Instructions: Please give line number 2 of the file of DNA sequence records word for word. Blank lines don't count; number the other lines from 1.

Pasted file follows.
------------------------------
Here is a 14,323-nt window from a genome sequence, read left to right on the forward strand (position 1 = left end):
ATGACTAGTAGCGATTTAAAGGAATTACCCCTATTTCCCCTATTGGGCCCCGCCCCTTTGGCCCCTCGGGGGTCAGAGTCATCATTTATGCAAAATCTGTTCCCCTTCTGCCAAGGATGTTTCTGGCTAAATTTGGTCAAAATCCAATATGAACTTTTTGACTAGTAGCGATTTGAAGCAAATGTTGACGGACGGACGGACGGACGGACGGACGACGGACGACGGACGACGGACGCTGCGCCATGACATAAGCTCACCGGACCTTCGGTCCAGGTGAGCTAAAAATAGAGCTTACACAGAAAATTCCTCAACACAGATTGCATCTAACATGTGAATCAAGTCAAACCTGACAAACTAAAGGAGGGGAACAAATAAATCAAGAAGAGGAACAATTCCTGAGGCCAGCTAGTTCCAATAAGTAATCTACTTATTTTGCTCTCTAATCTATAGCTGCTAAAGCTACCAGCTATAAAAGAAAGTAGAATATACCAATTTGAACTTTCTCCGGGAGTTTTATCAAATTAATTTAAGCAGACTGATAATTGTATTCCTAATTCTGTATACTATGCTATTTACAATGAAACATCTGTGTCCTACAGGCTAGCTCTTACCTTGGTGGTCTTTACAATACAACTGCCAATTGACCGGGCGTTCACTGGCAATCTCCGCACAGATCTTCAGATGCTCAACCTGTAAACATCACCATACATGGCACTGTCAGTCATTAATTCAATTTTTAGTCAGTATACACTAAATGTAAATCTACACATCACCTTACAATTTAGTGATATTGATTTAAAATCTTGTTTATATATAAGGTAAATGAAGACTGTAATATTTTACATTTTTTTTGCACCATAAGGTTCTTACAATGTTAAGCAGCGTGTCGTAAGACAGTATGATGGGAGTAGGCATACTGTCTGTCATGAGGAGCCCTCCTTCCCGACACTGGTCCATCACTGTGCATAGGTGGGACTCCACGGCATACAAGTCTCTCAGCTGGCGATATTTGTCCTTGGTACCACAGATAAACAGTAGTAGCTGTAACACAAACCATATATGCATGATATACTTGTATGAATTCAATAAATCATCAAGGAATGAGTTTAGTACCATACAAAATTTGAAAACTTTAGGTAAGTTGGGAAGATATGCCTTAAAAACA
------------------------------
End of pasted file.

ATGACTAGTAGCGATTTAAAGGAATTACCCCTATTTCCCCTATTGGGCCCCGCCCCTTTGGCCCCTCGGGGGTCAGAGTCATCATTTATGCAAAATCTGTTCCCCTTCTGCCAAGGATGTTTCTGGCTAAATTTGGTCAAAATCCAATATGAACTTTTTGACTAGTAGCGATTTGAAGCAAATGTTGACGGACGGACGGACGGACGGACGGACGACGGACGACGGACGACGGACGCTGCGCCATGACATAAGCTCACCGGACCTTCGGTCCAGGTGAGCTAAAAATAGAGCTTACACAGAAAATTCCTCAACACAGATTGCATCTAACATGTGAATCAAGTCAAACCTGACAAACTAAAGGAGGGGAACAAATAAATCAAGAAGAGGAACAATTCCTGAGGCCAGCTAGTTCCAATAAGTAATCTACTTATTTTGCTCTCTAATCTATAGCTGCTAAAGCTACCAGCTATAAAAGAAAGTAGAATATACCAATTTGAACTTTCTCCGGGAGTTTTATCAAATTAATTTAAGCAGACTGATAATTGTATTCCTAATTCTGTATACTATGCTATTTACAATGAAACATCTGTGTCCTACAGGCTAGCTCTTACCTTGGTGGTCTTTACAATACAACTGCCAATTGACCGGGCGTTCACTGGCAATCTCCGCACAGATCTTCAGATGCTCAACCTGTAAACATCACCATACATGGCACTGTCAGTCATTAATTCAATTTTTAGTCAGTATACACTAAATGTAAATCTACACATCACCTTACAATTTAGTGATATTGATTTAAAATCTTGTTTATATATAAGGTAAATGAAGACTGTAATATTTTACATTTTTTTTGCACCATAAGGTTCTTACAATGTTAAGCAGCGTGTCGTAAGACAGTATGATGGGAGTAGGCATACTGTCTGTCATGAGGAGCCCTCCTTCCCGACACTGGTCCATCACTGTGCATAGGTGGGACTCCACGGCATACAAGTCTCTCAGCTGGCGATATTTGTCCTTGGTACCACAGATAAACAGTAGTAGCTGTAACACAAACCATATATGCATGATATACTTGTATGAATTCAATAAATCATCAAGGAATGAGTTTAGTACCATACAAAATTTGAAAACTTTAGGTAAGTTGGGAAGATATGCCTTAAAAACA